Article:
The blacks never allowed their fires to go out, and whenever they moved their camping-ground, the women-folk always took with them their smouldering fire-sticks, with which they can kindle a blaze in a few minutes. Very rarely, indeed, did the women allow their fire-sticks to go out altogether, for this would entail a cruel and severe punishment. A fire-stick would keep alight in a smouldering state for days. All that the women did when they wanted to make it glow was to whirl it round in the air. The wives bore ill-usage with the most extraordinary equanimity, and never attempted to parry even the most savage blow. They would remain meek and motionless under a shower of brutal blows from a thick stick, and would then walk quietly away and treat their bleeding wounds with a kind of earth. No matter how cruelly the women might be treated by their husbands, they hated sympathy, so their women friends always left them alone. It often surprised me how quickly the blacks’ most terrible wounds healed; and yet they were only treated with a kind of clay and leaves of the wild rose.

I am here reminded of the native doctor. This functionary was called a RUI, and he effected most of his cures with a little shell, with which he rubbed assiduously upon the affected part. Thus it will be seen that the medical treatment was a form of massage, the rubbing being done first in a downward direction and then crosswise. I must say, however, that the blacks were very rarely troubled with illness, their most frequent disorder being usually the result of excessive gorging when a particularly ample supply of food was forthcoming–say, after a big battue over a tribal preserve.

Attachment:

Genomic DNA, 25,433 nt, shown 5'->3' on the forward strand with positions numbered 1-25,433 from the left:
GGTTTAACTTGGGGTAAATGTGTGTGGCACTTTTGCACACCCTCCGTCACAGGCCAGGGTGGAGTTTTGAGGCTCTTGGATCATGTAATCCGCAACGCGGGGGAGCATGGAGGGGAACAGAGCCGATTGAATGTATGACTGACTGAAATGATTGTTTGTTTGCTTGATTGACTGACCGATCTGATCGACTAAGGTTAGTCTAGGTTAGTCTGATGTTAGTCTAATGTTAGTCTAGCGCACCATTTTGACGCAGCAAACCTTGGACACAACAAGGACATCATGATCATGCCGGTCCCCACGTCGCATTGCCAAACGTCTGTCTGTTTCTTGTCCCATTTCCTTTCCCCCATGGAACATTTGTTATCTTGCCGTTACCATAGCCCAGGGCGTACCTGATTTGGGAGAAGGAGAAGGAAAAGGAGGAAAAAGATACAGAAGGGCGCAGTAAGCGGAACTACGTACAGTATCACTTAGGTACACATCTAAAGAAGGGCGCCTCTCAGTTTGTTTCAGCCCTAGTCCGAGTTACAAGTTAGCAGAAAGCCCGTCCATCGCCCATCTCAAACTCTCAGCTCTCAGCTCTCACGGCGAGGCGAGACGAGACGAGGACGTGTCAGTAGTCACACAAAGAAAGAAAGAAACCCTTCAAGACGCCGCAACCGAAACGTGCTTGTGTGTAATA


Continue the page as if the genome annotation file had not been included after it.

In an ordinary case of overfeeding, the medicine man would rub his patient’s stomach with such vigour as often to draw blood. He would also give the sufferer a kind of grass to eat, and this herb, besides clearing the system, also acted as a most marvellous appetiser. The capacity of some of my blacks was almost beyond belief. One giant I have in my mind ate a whole kangaroo by himself. I saw him do it. Certainly it was not an excessively big animal, but, still, it was a meal large enough for three or four stalwart men.